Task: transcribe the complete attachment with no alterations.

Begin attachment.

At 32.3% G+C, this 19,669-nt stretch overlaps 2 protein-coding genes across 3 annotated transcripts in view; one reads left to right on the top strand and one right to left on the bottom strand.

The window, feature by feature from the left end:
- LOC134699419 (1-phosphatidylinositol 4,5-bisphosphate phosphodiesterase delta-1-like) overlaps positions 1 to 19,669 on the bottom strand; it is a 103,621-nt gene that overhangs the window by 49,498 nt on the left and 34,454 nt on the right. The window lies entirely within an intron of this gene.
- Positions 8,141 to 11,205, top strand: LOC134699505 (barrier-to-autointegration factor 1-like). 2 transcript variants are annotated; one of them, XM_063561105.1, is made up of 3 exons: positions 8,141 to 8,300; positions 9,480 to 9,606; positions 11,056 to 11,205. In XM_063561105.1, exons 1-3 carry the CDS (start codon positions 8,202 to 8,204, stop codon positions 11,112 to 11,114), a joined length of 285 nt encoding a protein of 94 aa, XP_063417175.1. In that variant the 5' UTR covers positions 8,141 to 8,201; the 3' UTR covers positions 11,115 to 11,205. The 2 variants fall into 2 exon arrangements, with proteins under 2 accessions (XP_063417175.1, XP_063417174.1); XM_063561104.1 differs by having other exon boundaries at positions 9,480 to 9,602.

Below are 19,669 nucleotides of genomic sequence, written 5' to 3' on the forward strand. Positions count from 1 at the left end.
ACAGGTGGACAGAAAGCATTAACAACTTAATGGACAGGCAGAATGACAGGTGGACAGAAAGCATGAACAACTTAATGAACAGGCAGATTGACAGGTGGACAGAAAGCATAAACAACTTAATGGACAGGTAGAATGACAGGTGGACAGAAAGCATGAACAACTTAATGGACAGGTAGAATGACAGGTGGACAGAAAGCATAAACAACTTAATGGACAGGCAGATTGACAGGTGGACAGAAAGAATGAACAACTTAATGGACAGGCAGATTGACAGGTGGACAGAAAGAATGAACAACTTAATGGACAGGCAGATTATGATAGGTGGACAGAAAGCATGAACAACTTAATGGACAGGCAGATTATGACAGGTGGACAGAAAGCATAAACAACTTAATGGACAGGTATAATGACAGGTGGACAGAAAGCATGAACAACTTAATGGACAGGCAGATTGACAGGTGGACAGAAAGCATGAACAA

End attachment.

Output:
At 32.3% G+C, this 19,669-nt stretch overlaps 2 protein-coding genes across 3 annotated transcripts in view; one reads left to right on the top strand and one right to left on the bottom strand.

The window, feature by feature from the left end:
- LOC134699419 (1-phosphatidylinositol 4,5-bisphosphate phosphodiesterase delta-1-like) overlaps positions 1 to 19,669 on the bottom strand; it is a 103,621-nt gene that overhangs the window by 49,498 nt on the left and 34,454 nt on the right. The window lies entirely within an intron of this gene.
- Positions 8,141 to 11,205, top strand: LOC134699505 (barrier-to-autointegration factor 1-like). 2 transcript variants are annotated; one of them, XM_063561105.1, is made up of 3 exons: positions 8,141 to 8,300; positions 9,480 to 9,606; positions 11,056 to 11,205. In XM_063561105.1, exons 1-3 carry the CDS (start codon positions 8,202 to 8,204, stop codon positions 11,112 to 11,114), a joined length of 285 nt encoding a protein of 94 aa, XP_063417175.1. In that variant the 5' UTR covers positions 8,141 to 8,201; the 3' UTR covers positions 11,115 to 11,205. The 2 variants fall into 2 exon arrangements, with proteins under 2 accessions (XP_063417175.1, XP_063417174.1); XM_063561104.1 differs by having other exon boundaries at positions 9,480 to 9,602.

Below are 19,669 nucleotides of genomic sequence, written 5' to 3' on the forward strand. Positions count from 1 at the left end.
ACAGGTGGACAGAAAGCATTAACAACTTAATGGACAGGCAGAATGACAGGTGGACAGAAAGCATGAACAACTTAATGAACAGGCAGATTGACAGGTGGACAGAAAGCATAAACAACTTAATGGACAGGTAGAATGACAGGTGGACAGAAAGCATGAACAACTTAATGGACAGGTAGAATGACAGGTGGACAGAAAGCATAAACAACTTAATGGACAGGCAGATTGACAGGTGGACAGAAAGAATGAACAACTTAATGGACAGGCAGATTGACAGGTGGACAGAAAGAATGAACAACTTAATGGACAGGCAGATTATGATAGGTGGACAGAAAGCATGAACAACTTAATGGACAGGCAGATTATGACAGGTGGACAGAAAGCATAAACAACTTAATGGACAGGTATAATGACAGGTGGACAGAAAGCATGAACAACTTAATGGACAGGCAGATTGACAGGTGGACAGAAAGCATGAACAA